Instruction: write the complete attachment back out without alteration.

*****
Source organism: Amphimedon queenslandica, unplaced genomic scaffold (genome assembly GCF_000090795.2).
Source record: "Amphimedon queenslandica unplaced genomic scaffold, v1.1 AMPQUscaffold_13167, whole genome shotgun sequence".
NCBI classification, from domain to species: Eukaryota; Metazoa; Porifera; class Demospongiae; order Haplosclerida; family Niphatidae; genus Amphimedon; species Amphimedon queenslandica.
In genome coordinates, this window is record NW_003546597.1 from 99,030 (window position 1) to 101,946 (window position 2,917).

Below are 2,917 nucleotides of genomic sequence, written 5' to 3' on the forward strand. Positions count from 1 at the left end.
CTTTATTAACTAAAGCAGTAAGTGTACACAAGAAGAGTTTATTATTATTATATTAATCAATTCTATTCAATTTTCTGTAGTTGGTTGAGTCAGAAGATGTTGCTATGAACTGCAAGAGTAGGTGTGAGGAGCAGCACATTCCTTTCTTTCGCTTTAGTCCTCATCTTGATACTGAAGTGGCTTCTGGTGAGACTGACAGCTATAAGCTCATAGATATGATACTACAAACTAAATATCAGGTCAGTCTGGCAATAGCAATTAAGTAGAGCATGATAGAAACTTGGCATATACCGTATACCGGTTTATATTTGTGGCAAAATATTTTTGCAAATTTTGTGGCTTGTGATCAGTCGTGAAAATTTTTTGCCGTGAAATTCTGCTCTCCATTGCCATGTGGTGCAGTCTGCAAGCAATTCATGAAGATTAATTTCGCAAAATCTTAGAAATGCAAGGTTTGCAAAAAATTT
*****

Source organism: Amphimedon queenslandica, unplaced genomic scaffold (genome assembly GCF_000090795.2).
Source record: "Amphimedon queenslandica unplaced genomic scaffold, v1.1 AMPQUscaffold_13167, whole genome shotgun sequence".
NCBI classification, from domain to species: Eukaryota; Metazoa; Porifera; class Demospongiae; order Haplosclerida; family Niphatidae; genus Amphimedon; species Amphimedon queenslandica.
In genome coordinates, this window is record NW_003546597.1 from 99,030 (window position 1) to 101,946 (window position 2,917).

Below are 2,917 nucleotides of genomic sequence, written 5' to 3' on the forward strand. Positions count from 1 at the left end.
CTTTATTAACTAAAGCAGTAAGTGTACACAAGAAGAGTTTATTATTATTATATTAATCAATTCTATTCAATTTTCTGTAGTTGGTTGAGTCAGAAGATGTTGCTATGAACTGCAAGAGTAGGTGTGAGGAGCAGCACATTCCTTTCTTTCGCTTTAGTCCTCATCTTGATACTGAAGTGGCTTCTGGTGAGACTGACAGCTATAAGCTCATAGATATGATACTACAAACTAAATATCAGGTCAGTCTGGCAATAGCAATTAAGTAGAGCATGATAGAAACTTGGCATATACCGTATACCGGTTTATATTTGTGGCAAAATATTTTTGCAAATTTTGTGGCTTGTGATCAGTCGTGAAAATTTTTTGCCGTGAAATTCTGCTCTCCATTGCCATGTGGTGCAGTCTGCAAGCAATTCATGAAGATTAATTTCGCAAAATCTTAGAAATGCAAGGTTTGCAAAAAATTT